He orders the Ploughman's lunch, and a saucer. When it comes, he divveys a miniature portion onto the saucer, and puts it and the dram next to the lone saucer. After finishing his supper, the student leaves the pub, and loiters around the back of the pub.

From time to time, he thinks he hears, coming from the area of the western door, the light, soft bell-like giggling of young women. After half-an-hour, the door opens, and two young women appear, giggling. One retreats inside, and the other comes out with a basket of damp-looking laundry. He offers to help her with hanging it out.

"I'm trying to get some news of recent events," he explains.

"Oh, nothing ever happens here!"

"I was trying to get home."

"It's not around here then?"

"No, but my way home is blocked, so I thought I'd make my way to Edgestow."

"But that's well west of here." She thinks more. "It would be a couple of hours by…car. You can flit it faster than that."

"So I could," he agreed sadly, "if I already knew how." He explained. "I couldn't get through up there then."

"Couldn't then, sir? I see. Home is… near Edgestow, then?"


"Well, I haven't heard of any recent troubles."

"Well, thank you for telling me."

The young womanfrowned in thought as she hung a long, heavy skirt. "Can Edgestow be reached by sea then?"

"Possibly. I was thinking I might need to go up by Inglestat."

"I haven't heard of that," she admitted.

"It's up by the Nichtwald."

"That's very far. We're folk of the sea here. If you can get there by sea, you can get there from here, but we're not much for Walds and Stats. I haven't traveled much," she added parenthetically.

"I think I'll be traveling a lot." His voice is entirely gloomy. "I've gotten passage on the Windlass for tomorrow at the morning tide."

"Well, she's a fine tub," said the laundress in a measuring tone.

"Um. I've neglected to find out what the captain is called. Do you know?"

"Well, I've always called him 'sir'."

"Well, so did I. I meant his, ah, name."

"Those who have cause to, call him Captain Jack."

That problem settled, he shifts his attention to a more immediate concern. "Can I get lodgings here in the pub?"

She assures him that he can, that he can get a wake-up call, and that he wants room number three. He makes the recommended arrangements.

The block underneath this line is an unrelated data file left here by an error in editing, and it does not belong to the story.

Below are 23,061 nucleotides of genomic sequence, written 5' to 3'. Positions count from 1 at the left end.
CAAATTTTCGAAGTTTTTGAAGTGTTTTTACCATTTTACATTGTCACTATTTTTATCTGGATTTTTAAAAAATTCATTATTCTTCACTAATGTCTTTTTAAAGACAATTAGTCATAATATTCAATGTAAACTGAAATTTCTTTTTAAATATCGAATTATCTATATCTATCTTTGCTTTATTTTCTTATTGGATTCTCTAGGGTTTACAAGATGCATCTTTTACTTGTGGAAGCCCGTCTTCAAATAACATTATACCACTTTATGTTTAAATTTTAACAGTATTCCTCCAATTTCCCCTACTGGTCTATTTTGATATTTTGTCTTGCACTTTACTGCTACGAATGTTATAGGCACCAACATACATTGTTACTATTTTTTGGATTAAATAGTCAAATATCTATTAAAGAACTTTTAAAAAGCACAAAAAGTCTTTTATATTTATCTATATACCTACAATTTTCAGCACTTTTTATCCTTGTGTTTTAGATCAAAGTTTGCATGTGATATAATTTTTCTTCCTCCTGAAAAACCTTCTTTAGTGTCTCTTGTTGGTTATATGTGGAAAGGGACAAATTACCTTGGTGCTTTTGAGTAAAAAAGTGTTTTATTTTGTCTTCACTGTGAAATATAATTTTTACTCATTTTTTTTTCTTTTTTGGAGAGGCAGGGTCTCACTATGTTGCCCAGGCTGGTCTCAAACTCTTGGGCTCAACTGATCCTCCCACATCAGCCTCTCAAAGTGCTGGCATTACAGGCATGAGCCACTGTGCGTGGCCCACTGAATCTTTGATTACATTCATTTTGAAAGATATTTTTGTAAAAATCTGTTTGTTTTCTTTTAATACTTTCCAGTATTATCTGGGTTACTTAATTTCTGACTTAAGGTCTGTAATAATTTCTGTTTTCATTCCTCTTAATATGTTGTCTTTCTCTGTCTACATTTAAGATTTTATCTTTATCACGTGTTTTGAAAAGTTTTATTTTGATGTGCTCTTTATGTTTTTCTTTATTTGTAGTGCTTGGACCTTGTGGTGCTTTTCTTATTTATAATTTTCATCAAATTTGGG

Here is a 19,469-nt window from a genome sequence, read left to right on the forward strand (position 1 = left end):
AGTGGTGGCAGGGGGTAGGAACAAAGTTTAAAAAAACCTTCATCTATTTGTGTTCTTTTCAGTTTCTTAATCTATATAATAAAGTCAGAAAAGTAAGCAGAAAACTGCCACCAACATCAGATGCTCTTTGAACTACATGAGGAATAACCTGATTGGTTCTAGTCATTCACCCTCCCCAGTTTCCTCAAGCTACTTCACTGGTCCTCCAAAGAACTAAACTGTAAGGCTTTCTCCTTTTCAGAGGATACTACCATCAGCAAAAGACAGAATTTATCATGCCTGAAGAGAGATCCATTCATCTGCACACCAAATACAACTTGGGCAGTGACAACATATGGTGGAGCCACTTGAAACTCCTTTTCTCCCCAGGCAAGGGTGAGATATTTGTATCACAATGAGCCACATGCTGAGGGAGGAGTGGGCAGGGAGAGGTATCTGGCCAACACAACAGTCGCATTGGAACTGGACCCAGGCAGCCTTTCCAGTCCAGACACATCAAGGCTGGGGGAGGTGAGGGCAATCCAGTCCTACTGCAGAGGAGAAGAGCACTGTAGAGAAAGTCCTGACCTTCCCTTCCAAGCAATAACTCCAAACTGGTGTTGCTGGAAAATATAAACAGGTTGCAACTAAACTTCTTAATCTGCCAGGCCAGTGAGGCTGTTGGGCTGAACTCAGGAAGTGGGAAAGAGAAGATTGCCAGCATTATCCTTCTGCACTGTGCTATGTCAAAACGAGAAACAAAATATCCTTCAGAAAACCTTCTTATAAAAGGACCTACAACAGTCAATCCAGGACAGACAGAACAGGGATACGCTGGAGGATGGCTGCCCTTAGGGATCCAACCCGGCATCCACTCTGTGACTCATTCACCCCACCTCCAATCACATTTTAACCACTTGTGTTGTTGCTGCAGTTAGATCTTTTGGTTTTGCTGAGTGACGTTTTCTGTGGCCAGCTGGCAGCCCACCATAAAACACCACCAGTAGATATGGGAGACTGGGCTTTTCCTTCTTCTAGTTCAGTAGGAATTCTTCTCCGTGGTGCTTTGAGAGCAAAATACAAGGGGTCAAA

The Tindomë crew and passengers get a good night's sleep. They are fed a good, wholesome breakfast by Cook. The rosy fingers of dawn poke in from above, and deeper red ones enter from below. The lower window is indeed warm. We look out (horizontally), and see a ship's boat being rowed towards us. The man in the prow calls out, "Ahoy the... boat,… ship,… barrel."

Mandorak leans over the side. "Hi. Who are you?"

"I'm Jenkins of the Raven."

"Welcome aboard." The Hremish dwarf gestures invitingly at our landing porch.

Jenkins boards gracefully onto the porch. He climbs the staircase.

"Cook! Jenkins is here for the first part of the payment." She comes out, wiping her hands on an almost-white cloth. She asks him if he has the papers. He looks closely at her, and pulls some papers out of his shirt. "It's not what one of the Brotherhood would do, but He thought you'd want some paper." He spreads it out on the table. Cook squints at it. Eric Wright examines the alleged document. It is more decorative than legible, but he slowly makes his way through it, and confirms that it does sign over the rights to Old Ned's Place to Mrs. Cook. Cook, after consultation with Eric, retrieves a small purse, and offers it (still warm) to Jenkins. Jenkins scoops it up, spits on his hand, and offers it to her. She smiles thinly, shakes his hand without hesitiation, and, also without hesitation, returns to the galley, where we can hear running water. Jenkins returns to his boat, and calls out to his lads, who row him back to the Raven.